This is Part Two of my interview with Alex Khurgin, Director of Learning at Grovo. The interview was edited for clarity. To see the first part of the interview, check out Monday’s post The Right Information at the Right Time.
Maggie: Grovo focuses on 30 second or less videos, but other definitions of microlearning indicate lengths of less than 5 minutes, or even longer. Why did you choose the 30 seconds or less format?
Alex: All of our videos are somewhere between 30-90 seconds. The longest one we have is 144 seconds. One anecdotal thing is that if you send me a five minute YouTube video on my favorite thing in the world, I’m not going to watch it. I have to set it in my calendar. With microblogs and YouTube videos, if you look at the analytics there is a huge drop off in watches after the first 15 seconds. When you are thinking “How can I communicate something to someone, give them a resource that is adjustable, at the point of need, and related to to the action they want to perform?” a lot of time a 30 second video is all you need.
Microlearning could be something that is longer, but the most useful way is that it’s not about the short nuggets, you aren’t just taking a course and chopping it up into pieces. Microlearning about small, focused steps on the way to a larger goal. Sometimes that might be a 30 minute role play, but in that practice you are doing one thing. It’s as efficient as possible. I tell people it’s not like the micro in microscrope, its more like the micro in microeconomics, which isn’t only concerned with small transactions. When people argue about microlearning being efficient, it’s sort of like arguing that sentences can’t be used to write a novel because they are too small. All I can say to that is what are you talking about??
Maggie: Do you feel like there are subjects which are better suited towards being adapted into microlearning?
Alex: Digital focus at first made a lot of sense and we did a lot of screen grab videos to teach you how to use the products. Then we expanded formats, and now we have an in-house animation team and producers, and we have started branching into soft skills. We started out with digitally-related stuff like e-mail etiquette and such. In the past year we’ve been focusing on management and leadership, which has forced us to expand our thinking and formats. We’re really thinking about those different formats, getting more feedback, more practice, more coaching, things that are needed in management and leadership. You still need to get the feedback and the lessons are still in a microlearning format, but we’ve been expanding our thinking and coverage areas.
Maggie: A lot of research has found that Millennials in particular are very interested in keeping their skills fresh and in career development. Do you think this generational shift has been part of the reason that Grovo has been so successful?
Alex: Millennials have less tolerance for the status quo training, but everyone sees the value (in microlearning) once they experience it. Older generations are starting to consume just as much as younger ones, they are using a lot of the same stuff. I don’t think there’s much of a divide in terms of acceptance of microlearning, but for older folks they may be skeptical of it off of the bat. But once they experience it, it’s really the same for everyone.
We are looking at helping people develop behavior and habits. A lot of training with regard to soft skills treats them as if they are a series of tasks, but in order for a one-on-one to be useful you have to make it a habit. How can a learning platform make things a habit? Something like “Anytime anyone does well on my team I’m going to send them an e-mail.” I can understand that as a concept, but how do you make it a habit so you don’t have to think about it?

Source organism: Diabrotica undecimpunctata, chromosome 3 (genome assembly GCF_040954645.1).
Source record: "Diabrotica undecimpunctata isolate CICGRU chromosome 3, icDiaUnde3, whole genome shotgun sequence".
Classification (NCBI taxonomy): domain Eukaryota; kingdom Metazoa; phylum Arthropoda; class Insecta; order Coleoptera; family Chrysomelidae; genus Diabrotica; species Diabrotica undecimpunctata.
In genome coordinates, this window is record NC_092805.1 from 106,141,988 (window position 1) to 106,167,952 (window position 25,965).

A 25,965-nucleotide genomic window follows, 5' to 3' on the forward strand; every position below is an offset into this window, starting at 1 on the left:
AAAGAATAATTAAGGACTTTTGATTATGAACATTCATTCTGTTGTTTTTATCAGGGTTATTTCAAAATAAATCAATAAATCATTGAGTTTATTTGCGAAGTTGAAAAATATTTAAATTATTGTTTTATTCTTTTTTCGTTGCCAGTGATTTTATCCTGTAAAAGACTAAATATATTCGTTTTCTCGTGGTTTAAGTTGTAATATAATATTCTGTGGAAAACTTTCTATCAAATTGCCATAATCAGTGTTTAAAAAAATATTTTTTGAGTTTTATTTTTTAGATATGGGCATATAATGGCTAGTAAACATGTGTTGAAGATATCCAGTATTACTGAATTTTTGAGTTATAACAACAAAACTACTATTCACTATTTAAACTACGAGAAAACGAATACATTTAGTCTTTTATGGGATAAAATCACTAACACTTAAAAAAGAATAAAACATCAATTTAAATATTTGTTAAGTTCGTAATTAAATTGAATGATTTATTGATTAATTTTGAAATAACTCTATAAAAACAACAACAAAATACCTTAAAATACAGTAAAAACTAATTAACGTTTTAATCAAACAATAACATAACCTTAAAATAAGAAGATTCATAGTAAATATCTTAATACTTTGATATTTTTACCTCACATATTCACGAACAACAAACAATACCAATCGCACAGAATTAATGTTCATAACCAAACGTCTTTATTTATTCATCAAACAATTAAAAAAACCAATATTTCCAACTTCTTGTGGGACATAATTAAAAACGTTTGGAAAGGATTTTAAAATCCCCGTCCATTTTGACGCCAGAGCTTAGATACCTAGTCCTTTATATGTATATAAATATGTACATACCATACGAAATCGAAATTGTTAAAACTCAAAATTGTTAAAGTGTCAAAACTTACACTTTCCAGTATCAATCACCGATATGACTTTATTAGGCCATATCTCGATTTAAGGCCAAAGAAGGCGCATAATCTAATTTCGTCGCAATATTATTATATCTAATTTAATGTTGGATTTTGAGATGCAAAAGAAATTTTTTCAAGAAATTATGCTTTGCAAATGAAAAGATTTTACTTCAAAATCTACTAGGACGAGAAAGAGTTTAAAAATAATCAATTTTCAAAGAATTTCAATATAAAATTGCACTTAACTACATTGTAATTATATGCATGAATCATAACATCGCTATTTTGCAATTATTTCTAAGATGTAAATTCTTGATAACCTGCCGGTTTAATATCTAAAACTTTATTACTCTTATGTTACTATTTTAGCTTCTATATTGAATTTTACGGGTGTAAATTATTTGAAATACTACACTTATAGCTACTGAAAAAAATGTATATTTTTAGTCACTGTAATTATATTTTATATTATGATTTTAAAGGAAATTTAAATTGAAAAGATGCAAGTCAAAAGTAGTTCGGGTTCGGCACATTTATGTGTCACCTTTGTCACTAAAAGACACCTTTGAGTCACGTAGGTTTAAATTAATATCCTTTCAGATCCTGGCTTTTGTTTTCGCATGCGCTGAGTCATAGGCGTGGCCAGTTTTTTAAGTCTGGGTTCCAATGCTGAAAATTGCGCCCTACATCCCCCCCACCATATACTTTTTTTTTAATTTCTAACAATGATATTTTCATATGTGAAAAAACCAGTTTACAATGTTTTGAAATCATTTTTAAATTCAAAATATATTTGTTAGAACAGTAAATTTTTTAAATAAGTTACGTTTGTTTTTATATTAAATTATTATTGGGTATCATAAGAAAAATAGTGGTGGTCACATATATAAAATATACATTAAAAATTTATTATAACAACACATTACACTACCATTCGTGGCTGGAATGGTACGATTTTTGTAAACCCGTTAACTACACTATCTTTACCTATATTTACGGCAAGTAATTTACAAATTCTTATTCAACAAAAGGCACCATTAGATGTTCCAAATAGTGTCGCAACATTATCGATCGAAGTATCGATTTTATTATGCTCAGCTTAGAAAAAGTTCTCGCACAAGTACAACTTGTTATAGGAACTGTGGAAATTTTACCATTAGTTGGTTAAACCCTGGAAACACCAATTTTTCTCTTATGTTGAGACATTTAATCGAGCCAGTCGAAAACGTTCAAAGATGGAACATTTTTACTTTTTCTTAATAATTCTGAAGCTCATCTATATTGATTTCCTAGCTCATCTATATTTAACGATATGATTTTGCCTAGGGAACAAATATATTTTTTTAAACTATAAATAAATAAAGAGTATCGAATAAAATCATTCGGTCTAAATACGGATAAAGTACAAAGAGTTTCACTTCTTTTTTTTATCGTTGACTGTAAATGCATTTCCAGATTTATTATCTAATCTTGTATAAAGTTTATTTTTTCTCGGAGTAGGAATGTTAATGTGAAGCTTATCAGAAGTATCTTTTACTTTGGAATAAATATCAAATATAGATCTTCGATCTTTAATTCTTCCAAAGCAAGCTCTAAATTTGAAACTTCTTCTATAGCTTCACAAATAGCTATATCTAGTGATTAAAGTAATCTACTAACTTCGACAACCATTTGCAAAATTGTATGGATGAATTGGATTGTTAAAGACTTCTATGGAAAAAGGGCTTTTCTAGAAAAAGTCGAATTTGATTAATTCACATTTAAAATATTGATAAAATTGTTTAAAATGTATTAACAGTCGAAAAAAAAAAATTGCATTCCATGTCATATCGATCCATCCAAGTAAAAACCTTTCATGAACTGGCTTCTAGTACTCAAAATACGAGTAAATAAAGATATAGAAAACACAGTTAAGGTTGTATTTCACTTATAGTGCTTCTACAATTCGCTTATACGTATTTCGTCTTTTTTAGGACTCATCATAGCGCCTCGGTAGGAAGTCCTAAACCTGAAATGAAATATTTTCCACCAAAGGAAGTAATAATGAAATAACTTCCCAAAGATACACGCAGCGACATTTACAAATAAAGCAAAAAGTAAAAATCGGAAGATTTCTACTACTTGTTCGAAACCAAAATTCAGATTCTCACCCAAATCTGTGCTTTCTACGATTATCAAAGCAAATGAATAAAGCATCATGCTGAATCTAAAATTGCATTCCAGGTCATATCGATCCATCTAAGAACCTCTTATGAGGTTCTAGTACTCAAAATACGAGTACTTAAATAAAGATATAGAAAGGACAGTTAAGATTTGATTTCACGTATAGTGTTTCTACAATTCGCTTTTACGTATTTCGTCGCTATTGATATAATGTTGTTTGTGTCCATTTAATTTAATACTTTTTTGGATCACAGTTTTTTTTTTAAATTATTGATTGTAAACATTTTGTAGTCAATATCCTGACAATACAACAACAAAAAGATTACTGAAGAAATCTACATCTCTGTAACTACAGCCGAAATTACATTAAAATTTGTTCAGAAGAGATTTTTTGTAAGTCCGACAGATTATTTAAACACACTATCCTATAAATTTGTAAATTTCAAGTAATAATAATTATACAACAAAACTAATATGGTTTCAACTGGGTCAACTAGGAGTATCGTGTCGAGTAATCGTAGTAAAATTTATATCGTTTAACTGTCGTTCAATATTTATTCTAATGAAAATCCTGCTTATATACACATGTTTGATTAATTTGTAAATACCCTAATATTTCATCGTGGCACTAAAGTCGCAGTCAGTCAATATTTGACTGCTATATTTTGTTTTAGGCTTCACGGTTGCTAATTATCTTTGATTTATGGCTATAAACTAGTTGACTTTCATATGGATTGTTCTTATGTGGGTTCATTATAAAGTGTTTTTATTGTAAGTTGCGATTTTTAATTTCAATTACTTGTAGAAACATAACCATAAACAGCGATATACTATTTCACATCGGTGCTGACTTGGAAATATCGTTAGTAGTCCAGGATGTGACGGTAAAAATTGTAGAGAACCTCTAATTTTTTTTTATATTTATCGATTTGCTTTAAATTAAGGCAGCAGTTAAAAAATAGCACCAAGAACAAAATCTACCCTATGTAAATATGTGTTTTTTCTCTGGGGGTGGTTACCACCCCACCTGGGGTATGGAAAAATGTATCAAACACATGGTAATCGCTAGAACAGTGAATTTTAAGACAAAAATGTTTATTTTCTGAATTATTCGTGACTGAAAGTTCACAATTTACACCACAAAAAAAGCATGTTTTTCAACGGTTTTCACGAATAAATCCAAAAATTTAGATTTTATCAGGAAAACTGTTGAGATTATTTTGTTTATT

The reason we do microlearning is that learning is hard enough…and now you’re going to make it harder with inefficient content and an old learning platform? It makes your brain hurt! You have to acknowledge that it’s not enough to learn it, you have to develop it in to a behavior, which means practicing it.
For example, how long does it take to be a really good leader/manager? But in typical L&D we give people this two week course or workshop in leadership or management. But what does it really do for them? You get some people who are elite learners who will get a ton out of it, but those who aren’t elite learners won’t get enough out of it.
Maggie: Do you utilize any of the other popular L&D buzzwords in your microlearning content? For example things like Gamification or Scenario-Based Learning?
Alex: Yes to all of those, but not in the traditional sense. We are pretty committed to a goal based approach, so everything you see needs to be connected to one of your business goals like career or skill development. Given that your goals are in the product and you are using the resources to advance on your goals, there is a gamified element in there because we show your progress. The more you can see, the more motivated you are to go back to it. Any given employee is motivated to achieve their goals, whether its to make more money or get a promotion for example. If we can gamify around those goals, we give them intrinsic and extrinsic motivation. Gamifying content itself can be a dead end…it takes a really long time to do it well, and given what people need to learn, you aren’t going to have the time to create and maintain it. But you can build gamification around the content to get people to engage with it more. The thing you will never get around how to intrinsically motivate people, and they aren’t intrinsically motivated around games.
To read the conclusion of my interview with Alex Khurgin of Grovo, check back Friday! We’ll be chatting about microlearning in today’s VUCA (Volatile, Uncertainty, Complexity and Ambiguity) business environment and how L&D will influence the future of business.